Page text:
In 2005, she got a beca from the the Fundación Cristina Heeren. There she learned that it wasn’t enough to have grown up listening to one’s grandmother, mother and cousin, nor was it sufficient that she could sing the correct melodies of the fandangos at two years old, or to have made the rounds of Spain’s flamenco clubs from the age of fourteen. This was just the base, the price of admission: Talent was an expected requirement, but it had to be buttressed by listening to the elders, and immersing oneself in flamenco’s theoretical and musicological bases. Only thus, knowing the true tradition, could one surmount the complexes of the “immobilists”, [i.e., old fogeys and stick-in-the-muds] who called themselves purists: “One must respect the essence, but also be aware of the fact that we are talking of tradition that is just a century and a half old; that is to say, we’re dealing with a relatively young art that must be allowed to advance and grow because if not, you are “coartando” [cramping or hobbling] the art, she says with certainty. And she demonstrates this, because in here recording career, with the albums “Aqui y Ahora” [“Here and Now”] and “Claridad” [“Clarity”], she is just as likely to revive popular songs as traditional jotas, or to dare to sing an orthodox petenera as to collaborate with other artists in singing Argentine tangos.
She learned to sing siguiriyas with José de la Tomasa [a superb singer who happens to be a direct descendant of Manuel Torre, the greatest Gypsy flamenco singer of all time]; she learned that “as a singer, one has the same virtues and defects as one has as a person”. That is to say, if on getting angry one can’t slam a door, neither can one become carried away by the song’s emotion; it’s better if the tears are flowing down the cheeks of the spectators. She also knows that it was artists like Enrique Morente who opened a door through which those of her generation must pass.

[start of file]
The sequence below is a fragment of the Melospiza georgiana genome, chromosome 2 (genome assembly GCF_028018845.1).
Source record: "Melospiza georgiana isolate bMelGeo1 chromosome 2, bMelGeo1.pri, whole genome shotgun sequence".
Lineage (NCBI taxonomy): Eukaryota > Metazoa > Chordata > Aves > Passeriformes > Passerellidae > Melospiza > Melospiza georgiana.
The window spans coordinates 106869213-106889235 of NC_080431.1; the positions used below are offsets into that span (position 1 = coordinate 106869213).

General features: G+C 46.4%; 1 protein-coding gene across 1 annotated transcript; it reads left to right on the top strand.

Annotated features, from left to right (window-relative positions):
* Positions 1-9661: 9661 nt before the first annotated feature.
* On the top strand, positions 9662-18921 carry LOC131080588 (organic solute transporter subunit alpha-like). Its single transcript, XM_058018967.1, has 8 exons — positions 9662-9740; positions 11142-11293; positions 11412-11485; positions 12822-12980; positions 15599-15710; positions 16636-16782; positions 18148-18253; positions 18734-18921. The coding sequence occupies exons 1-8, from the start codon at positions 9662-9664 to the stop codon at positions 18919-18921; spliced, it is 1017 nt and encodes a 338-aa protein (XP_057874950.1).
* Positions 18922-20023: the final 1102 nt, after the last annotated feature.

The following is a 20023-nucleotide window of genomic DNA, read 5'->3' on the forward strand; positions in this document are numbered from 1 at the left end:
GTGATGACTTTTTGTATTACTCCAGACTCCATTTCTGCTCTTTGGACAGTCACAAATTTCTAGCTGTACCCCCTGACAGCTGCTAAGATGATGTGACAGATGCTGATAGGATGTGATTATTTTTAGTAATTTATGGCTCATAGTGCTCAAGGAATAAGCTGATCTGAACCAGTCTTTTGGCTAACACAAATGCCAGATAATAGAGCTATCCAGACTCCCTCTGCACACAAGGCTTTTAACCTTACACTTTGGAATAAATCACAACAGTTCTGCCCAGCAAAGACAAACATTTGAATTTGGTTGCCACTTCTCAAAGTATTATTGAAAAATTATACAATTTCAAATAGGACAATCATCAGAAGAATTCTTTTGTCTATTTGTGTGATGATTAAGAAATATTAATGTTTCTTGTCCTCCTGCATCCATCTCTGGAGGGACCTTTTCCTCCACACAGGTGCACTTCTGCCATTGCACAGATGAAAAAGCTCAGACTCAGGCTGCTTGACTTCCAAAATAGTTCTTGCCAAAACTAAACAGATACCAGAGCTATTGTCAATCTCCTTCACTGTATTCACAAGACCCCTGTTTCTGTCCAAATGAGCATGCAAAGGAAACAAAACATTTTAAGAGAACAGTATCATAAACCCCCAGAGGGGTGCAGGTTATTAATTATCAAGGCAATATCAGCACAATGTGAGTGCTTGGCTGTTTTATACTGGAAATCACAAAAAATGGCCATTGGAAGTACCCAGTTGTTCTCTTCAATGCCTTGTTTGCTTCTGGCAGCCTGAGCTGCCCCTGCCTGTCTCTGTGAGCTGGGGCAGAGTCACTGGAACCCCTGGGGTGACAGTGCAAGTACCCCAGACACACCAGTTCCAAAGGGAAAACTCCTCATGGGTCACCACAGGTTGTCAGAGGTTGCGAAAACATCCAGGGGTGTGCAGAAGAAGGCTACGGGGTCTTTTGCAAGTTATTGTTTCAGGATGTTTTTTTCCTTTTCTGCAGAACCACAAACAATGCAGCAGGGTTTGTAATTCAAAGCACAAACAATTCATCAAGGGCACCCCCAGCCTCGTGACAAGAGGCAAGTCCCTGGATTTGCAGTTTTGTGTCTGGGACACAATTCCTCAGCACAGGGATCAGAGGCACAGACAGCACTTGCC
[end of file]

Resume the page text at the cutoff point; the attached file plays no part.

With this knowledge, she has continued to build a strong career: On first hearing, her voice stands out for its great arabesques or oriental ornamentation and her perfect “afinación” or pitch and melodic accuracy, but she has attracted a following through her infinite capacity to transmit down to the finest matrix of these venerable verses. Recently, at the Andalucía Flamenca festival in Madrid’s National Auditorium, she was named the “heredera” – successor or inheritor –of the two women who have brought the most to flamenco song in recent decades: Carmen Linares and Mayte Martín. She is part of an emerging group of artists from the province of Huelva that follows the path of Arcángel, with other great singers like Argentina. She’s about to leave for a tour of France, accompanied by the guitarist David Lagos [a marvelous Jerez player] and the percussionist Agustín Diassera. In her recitals one hears echoes of Don Antonio Chacón [considered the supreme master of flamenco's non-Gypsy forms and non-Gypsy vocal style], Manuel Vallejo, Pepe Marchena and Juanito Valderrama [the latter two are the greatest exponents of cante bonito]. And in December she’ll be going onstage in Madrid’s great Teatro Real; to accompany the tenor José Manuel Zapata.